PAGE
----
Nike Inc requested a federal judge to let it add counterfeiting and false advertising accusations to its current trademark infringement litigation against StockX. Nike said they purchased four pairs of counterfeit shoes from StockX between December and January.
”Those four pairs of counterfeit shoes were all purchased during a two-month period on StockX’s platform, all had StockX’s ‘Verified Authentic’ hangtag attached to them, and all came with a paper receipt from StockX in the shoebox,” Nike stated in court papers Tuesday.
For its part, Nike accused StockX of “blatantly freeriding” on its trademarks and goodwill using a service called Vault NFTs. StockX argues that its NFTs are merely listings for physical sneakers housed in its vault that consumers can exchange.
“Fighting the growth of counterfeit items that practically every global marketplace faces today,” StockX said in a statement Wednesday.
This is particularly odd given that their own brand protection team has expressed confidence in our authentication program, and that hundreds of Nike employees — including current senior executives — utilize StockX to buy and sell merchandise.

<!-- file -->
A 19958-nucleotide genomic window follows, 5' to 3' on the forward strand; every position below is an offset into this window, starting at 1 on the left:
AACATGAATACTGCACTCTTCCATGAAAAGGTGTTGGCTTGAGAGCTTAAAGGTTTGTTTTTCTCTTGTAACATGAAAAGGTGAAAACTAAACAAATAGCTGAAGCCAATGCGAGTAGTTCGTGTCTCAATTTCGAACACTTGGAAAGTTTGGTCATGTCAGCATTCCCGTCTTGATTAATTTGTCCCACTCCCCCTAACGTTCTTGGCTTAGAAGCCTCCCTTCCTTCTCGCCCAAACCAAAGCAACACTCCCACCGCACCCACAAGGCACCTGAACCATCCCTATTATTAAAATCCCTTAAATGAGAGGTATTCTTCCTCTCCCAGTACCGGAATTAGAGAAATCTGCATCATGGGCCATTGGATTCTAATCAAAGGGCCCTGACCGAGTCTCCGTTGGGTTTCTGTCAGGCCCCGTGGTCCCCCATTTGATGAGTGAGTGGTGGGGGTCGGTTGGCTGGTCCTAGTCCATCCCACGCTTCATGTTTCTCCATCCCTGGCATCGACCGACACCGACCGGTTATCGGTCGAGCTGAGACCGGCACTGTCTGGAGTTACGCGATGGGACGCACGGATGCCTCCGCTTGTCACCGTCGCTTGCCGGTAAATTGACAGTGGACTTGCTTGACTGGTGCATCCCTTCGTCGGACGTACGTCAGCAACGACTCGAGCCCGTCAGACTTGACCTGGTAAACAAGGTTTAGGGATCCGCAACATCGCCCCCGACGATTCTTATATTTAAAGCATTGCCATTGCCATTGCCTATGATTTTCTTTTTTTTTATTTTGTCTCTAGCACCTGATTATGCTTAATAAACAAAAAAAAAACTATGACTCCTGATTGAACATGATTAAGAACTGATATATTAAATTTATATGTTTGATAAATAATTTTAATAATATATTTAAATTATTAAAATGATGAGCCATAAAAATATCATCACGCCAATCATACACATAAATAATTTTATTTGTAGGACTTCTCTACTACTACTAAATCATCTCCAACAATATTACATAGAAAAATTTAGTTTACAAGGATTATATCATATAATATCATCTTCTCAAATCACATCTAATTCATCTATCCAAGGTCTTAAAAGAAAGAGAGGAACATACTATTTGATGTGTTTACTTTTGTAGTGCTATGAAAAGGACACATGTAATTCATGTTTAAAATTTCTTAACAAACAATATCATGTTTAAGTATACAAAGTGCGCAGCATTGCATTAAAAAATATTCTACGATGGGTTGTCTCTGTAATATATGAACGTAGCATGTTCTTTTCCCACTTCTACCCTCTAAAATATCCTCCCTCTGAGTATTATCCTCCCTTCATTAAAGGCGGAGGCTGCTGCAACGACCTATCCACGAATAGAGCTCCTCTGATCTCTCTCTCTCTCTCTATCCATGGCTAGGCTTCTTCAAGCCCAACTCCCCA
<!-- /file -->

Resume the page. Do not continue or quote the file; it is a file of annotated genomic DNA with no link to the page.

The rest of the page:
As NFTs gain popularity, prominent brands from Louis Vuitton to Taco Bell are suing over them. Nike acquired RTFKT in December for an undisclosed fee and introduced its own digital sneakers last month.
StockX reportedly plans to go public as investors flock to unconventional assets like shoes and collectibles. A secondary tender offering valued the firm at $3.8 billion in April 2021.
In a desperate attempt to revive its losing legal lawsuit against our breakthrough Vault NFT service that revolutionizes how consumers can buy, store, and sell collectibles safely, efficiently, and sustainably, StockX argued Nike’s move was. A lack of grasp of the modern marketplace is evident in Nike’s challenge. Nike Inc. v StockX LLC, 22-cv-983, Southern District of New York.